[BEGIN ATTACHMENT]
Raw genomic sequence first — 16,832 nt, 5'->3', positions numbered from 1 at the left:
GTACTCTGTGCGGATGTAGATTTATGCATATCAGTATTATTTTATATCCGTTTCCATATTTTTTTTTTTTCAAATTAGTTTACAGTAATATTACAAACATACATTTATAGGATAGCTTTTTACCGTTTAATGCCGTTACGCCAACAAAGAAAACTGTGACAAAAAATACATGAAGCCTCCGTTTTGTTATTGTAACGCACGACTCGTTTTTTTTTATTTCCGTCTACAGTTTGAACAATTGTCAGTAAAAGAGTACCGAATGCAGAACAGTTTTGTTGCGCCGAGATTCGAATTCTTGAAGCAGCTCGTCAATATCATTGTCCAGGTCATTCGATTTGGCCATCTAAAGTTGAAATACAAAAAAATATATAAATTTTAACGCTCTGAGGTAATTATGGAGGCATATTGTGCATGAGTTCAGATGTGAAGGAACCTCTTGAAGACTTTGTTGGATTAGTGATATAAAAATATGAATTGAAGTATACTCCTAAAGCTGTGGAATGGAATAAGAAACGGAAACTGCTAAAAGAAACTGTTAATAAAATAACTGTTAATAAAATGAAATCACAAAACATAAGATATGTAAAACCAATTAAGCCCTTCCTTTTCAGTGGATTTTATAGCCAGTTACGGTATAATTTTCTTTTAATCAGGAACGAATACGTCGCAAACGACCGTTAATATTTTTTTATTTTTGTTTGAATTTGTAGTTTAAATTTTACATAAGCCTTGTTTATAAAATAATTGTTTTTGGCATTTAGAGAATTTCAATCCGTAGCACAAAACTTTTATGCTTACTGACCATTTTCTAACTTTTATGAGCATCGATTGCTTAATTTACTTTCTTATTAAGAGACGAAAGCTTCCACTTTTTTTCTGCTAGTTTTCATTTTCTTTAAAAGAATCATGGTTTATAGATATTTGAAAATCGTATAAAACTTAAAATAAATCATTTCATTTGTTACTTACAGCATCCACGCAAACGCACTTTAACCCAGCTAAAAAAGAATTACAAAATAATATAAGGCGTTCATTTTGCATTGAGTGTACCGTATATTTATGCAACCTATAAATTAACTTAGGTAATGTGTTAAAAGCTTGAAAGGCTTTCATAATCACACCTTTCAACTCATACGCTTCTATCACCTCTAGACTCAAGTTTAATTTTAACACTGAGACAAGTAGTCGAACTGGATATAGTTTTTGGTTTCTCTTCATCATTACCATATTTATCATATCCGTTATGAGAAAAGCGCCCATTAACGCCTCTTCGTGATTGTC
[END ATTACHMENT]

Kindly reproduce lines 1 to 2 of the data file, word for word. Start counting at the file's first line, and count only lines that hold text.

Raw genomic sequence first — 16,832 nt, 5'->3', positions numbered from 1 at the left:
GTACTCTGTGCGGATGTAGATTTATGCATATCAGTATTATTTTATATCCGTTTCCATATTTTTTTTTTTTCAAATTAGTTTACAGTAATATTACAAACATACATTTATAGGATAGCTTTTTACCGTTTAATGCCGTTACGCCAACAAAGAAAACTGTGACAAAAAATACATGAAGCCTCCGTTTTGTTATTGTAACGCACGACTCGTTTTTTTTTATTTCCGTCTACAGTTTGAACAATTGTCAGTAAAAGAGTACCGAATGCAGAACAGTTTTGTTGCGCCGAGATTCGAATTCTTGAAGCAGCTCGTCAATATCATTGTCCAGGTCATTCGATTTGGCCATCTAAAGTTGAAATACAAAAAAATATATAAATTTTAACGCTCTGAGGTAATTATGGAGGCATATTGTGCATGAGTTCAGATGTGAAGGAACCTCTTGAAGACTTTGTTGGATTAGTGATATAAAAATATGAATTGAAGTATACTCCTAAAGCTGTGGAATGGAATAAGAAACGGAAACTGCTAAAAGAAACTGTTAATAAAATAACTGTTAATAAAATGAAATCACAAAACATAAGATATGTAAAACCAATTAAGCCCTTCCTTTTCAGTGGATTTTATAGCCAGTTACGGTATAATTTTCTTTTAATCAGGAACGAATACGTCGCAAACGACCGTTAATATTTTTTTATTTTTGTTTGAATTTGTAGTTTAAATTTTACATAAGCCTTGTTTATAAAATAATTGTTTTTGGCATTTAGAGAATTTCAATCCGTAGCACAAAACTTTTATGCTTACTGACCATTTTCTAACTTTTATGAGCATCGATTGCTTAATTTACTTTCTTATTAAGAGACGAAAGCTTCCACTTTTTTTCTGCTAGTTTTCATTTTCTTTAAAAGAATCATGGTTTATAGATATTTGAAAATCGTATAAAACTTAAAATAAATCATTTCATTTGTTACTTACAGCATCCACGCAAACGCACTTTAACCCAGCTAAAAAAGAATTACAAAATAATATAAGGCGTTCATTTTGCATTGAGTGTACCGTATATTTATGCAACCTATAAATTAACTTAGGTAATGTGTTAAAAGCTTGAAAGGCTTTCATAATCACACCTTTCAACTCATACGCTTCTATCACCTCTAGACTCAAGTTTAATTTTAACACTGAGACAAGTAGTCGAACTGGATATAGTTTTTGGTTTCTCTTCATCATTACCATATTTATCATATCCGTTATGAGAAAAGCGCCCATTAACGCCTCTTCGTGATTGTC